As the series progressed, Stapleton had the chance to offer a deeper take on Edith as the character faced milestones including a breast cancer scare and menopause. She was proud of the show’s political edge, citing an episode about a draft dodger who clashes with Archie as a personal favorite.
But Stapleton worried about typecasting, rejecting any roles, commercials or sketches on variety shows that called for a character similar to Edith. Despite pleas from Lear not to let Edith die, Stapleton left the show, re-titled “Archie’s Place,” in 1980, leaving Archie to carry on as a widower.
“My decision is to go out into the world and do something else. I’m not constituted as an actress to remain in the same role…. My identity as an actress is in jeopardy if I invested my entire career in Edith Bunker,” she told the AP in 1979.
She had no trouble shaking off Edith — “when you finish a role, you’re done with it. There’s no deep, spooky connection with the parts you play,” she told the AP in 2002 — but after O’Connor’s 2001 death she got condolence letters from people who thought they were really married. When people spotted her in public and called her “Edith,” she would politely remind them that her name was Jean.
Stapleton proved her own toughness when her husband of 26 years, William Putch, suffered a fatal heart attack in 1983 at age 60 while the couple was touring with a play directed by Putch.
Stapleton went on stage in Syracuse, N.Y., that night and continued on with the tour. “That’s what he would have wanted,” she told People magazine in 1984. “I realized it was a refuge to have that play, rather than to sit and wallow. And it was his show.”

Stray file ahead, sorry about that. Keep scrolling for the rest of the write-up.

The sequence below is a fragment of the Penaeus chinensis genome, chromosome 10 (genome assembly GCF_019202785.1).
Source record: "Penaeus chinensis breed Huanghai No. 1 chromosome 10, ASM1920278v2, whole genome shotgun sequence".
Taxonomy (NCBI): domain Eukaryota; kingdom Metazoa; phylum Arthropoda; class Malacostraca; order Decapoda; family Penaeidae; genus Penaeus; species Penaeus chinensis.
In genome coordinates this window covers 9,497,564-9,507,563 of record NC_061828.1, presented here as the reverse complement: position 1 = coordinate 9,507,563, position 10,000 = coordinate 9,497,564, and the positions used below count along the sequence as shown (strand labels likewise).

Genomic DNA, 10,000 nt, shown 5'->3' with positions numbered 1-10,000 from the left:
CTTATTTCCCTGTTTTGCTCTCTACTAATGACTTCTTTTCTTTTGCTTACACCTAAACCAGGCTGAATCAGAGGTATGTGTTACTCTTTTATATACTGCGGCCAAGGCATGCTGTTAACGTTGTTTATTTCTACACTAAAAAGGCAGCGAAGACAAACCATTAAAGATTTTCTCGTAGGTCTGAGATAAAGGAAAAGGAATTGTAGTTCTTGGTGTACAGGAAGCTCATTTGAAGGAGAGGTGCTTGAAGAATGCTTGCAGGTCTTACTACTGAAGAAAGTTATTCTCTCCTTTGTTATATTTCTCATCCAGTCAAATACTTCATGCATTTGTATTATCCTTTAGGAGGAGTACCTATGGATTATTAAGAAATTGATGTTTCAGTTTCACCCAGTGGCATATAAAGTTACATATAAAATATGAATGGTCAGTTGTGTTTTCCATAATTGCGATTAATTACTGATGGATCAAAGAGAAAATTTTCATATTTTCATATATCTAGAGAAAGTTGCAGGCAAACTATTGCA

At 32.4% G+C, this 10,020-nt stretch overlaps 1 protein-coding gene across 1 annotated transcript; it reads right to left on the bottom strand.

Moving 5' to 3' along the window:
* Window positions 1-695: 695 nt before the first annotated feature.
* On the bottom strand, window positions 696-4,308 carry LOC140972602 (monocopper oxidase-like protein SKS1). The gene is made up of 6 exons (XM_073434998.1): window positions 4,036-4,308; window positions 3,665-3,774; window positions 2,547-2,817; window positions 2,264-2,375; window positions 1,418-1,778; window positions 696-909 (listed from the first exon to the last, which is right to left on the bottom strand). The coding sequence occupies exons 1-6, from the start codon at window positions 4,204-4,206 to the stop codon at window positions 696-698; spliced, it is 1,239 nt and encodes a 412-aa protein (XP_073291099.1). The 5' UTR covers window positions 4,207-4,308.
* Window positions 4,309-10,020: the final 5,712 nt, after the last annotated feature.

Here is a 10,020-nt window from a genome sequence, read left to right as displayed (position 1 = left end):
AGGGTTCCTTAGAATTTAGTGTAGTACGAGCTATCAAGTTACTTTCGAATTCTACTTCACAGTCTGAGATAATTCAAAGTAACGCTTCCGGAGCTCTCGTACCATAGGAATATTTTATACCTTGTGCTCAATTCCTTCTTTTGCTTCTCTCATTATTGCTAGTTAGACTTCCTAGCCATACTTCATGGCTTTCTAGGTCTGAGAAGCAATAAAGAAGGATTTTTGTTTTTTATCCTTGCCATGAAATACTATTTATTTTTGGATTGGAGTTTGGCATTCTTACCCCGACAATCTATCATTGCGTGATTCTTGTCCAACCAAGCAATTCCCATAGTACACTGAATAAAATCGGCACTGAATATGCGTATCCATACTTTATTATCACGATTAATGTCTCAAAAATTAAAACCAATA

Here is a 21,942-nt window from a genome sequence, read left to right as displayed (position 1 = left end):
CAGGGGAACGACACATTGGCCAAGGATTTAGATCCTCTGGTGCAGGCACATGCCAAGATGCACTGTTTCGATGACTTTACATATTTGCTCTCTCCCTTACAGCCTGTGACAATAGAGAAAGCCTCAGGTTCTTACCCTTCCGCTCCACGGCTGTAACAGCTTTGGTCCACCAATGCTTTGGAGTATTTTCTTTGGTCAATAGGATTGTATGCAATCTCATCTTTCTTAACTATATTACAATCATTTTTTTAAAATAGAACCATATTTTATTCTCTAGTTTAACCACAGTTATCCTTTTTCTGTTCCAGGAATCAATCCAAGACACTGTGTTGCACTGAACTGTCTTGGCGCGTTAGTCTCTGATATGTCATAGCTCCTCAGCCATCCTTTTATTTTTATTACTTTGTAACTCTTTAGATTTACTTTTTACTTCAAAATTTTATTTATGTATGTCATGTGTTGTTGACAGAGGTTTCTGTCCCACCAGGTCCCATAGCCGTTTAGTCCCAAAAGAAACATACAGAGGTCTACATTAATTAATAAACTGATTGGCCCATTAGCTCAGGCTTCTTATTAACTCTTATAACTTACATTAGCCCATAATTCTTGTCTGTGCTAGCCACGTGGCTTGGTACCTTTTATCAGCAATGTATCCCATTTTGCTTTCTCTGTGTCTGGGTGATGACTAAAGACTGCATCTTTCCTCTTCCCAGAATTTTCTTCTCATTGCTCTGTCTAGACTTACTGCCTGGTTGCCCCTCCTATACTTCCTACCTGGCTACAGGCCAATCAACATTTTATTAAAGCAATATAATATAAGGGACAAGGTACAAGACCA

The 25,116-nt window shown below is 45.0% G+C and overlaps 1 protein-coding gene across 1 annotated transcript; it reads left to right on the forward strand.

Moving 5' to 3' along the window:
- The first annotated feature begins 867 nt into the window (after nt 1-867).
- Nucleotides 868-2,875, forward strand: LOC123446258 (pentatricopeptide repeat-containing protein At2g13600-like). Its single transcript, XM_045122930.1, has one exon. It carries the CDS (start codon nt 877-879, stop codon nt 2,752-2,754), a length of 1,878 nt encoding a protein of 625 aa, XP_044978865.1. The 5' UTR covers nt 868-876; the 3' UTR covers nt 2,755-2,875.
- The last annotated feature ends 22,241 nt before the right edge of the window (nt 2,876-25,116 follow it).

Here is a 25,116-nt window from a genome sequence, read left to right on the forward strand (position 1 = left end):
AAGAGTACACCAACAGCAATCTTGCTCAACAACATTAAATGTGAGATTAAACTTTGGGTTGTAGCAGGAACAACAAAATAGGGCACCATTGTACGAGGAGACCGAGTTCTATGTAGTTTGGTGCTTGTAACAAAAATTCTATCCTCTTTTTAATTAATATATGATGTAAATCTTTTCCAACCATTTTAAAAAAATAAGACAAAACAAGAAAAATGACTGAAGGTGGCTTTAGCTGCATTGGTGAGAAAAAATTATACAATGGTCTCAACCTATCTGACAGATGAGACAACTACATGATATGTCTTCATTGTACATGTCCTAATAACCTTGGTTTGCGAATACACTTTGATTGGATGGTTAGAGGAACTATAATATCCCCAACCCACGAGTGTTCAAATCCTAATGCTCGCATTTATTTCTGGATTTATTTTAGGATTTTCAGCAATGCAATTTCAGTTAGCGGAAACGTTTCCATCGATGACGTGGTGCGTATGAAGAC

Stapleton was born in New York City to Joseph Murray and his wife, Marie Stapleton Murray, a singer. She attended Hunter College, leaving for a secretarial stint before embarking on acting studies with the American Theatre Wing and others.
Stapleton had a long working relationship with playwright Horton Foote, starting with one of his first full-length plays in 1944, “People in the Show,” and continuing with six other works through the 2000s.
“I was very impressed with her. She has a wonderful sense of character. Her sense of coming to life on stage — I never get tired of watching,” Foote told the AP in 2002. He died in 2009.
Her early TV career included guest appearances on series including “Lux Video Theatre,” “Dr. Kildare” and “The Defenders.”
She and Putch had two children, John and Pamela, who followed their parents into the entertainment industry.
Her post-”All in the Family” career included a one-woman stage show, “Eleanor,” in which she portrayed the wife of President Franklin D. Roosevelt. Stapleton spent summers working at the Totem Pole Playhouse near Harrisburg, Pa., operated by her husband, William. She made guest appearances on “Murphy Brown” and “Everybody Loves Raymond” and even provided the title character’s voice for a children’s video game, “Grandma Ollie’s Morphabet Soup.”
For years, she rarely watched “All In the Family,” but had softened by 2000, when she told the Archive of American Television that enough time had passed.
“I can watch totally objectively,” she said. “I love it. And I laugh. I think, `Oh,’ and I think, `Gee, that’s good.”‘